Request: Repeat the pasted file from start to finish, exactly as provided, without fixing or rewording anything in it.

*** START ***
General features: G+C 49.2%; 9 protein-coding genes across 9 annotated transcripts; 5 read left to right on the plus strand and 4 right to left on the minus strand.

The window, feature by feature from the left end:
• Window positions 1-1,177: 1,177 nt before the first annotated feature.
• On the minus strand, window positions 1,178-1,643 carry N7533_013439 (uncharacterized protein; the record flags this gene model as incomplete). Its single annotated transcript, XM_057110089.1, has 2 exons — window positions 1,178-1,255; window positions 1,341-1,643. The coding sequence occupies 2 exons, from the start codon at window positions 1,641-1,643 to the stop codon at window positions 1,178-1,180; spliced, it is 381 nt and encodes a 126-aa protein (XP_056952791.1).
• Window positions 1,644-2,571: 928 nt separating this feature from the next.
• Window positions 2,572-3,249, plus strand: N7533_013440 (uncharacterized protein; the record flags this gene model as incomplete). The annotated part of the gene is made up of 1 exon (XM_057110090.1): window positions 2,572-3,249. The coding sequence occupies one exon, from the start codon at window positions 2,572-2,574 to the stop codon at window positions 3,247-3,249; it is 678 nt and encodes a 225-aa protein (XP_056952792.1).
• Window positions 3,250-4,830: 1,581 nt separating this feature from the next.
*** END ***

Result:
General features: G+C 49.2%; 9 protein-coding genes across 9 annotated transcripts; 5 read left to right on the plus strand and 4 right to left on the minus strand.

The window, feature by feature from the left end:
• Window positions 1-1,177: 1,177 nt before the first annotated feature.
• On the minus strand, window positions 1,178-1,643 carry N7533_013439 (uncharacterized protein; the record flags this gene model as incomplete). Its single annotated transcript, XM_057110089.1, has 2 exons — window positions 1,178-1,255; window positions 1,341-1,643. The coding sequence occupies 2 exons, from the start codon at window positions 1,641-1,643 to the stop codon at window positions 1,178-1,180; spliced, it is 381 nt and encodes a 126-aa protein (XP_056952791.1).
• Window positions 1,644-2,571: 928 nt separating this feature from the next.
• Window positions 2,572-3,249, plus strand: N7533_013440 (uncharacterized protein; the record flags this gene model as incomplete). The annotated part of the gene is made up of 1 exon (XM_057110090.1): window positions 2,572-3,249. The coding sequence occupies one exon, from the start codon at window positions 2,572-2,574 to the stop codon at window positions 3,247-3,249; it is 678 nt and encodes a 225-aa protein (XP_056952792.1).
• Window positions 3,250-4,830: 1,581 nt separating this feature from the next.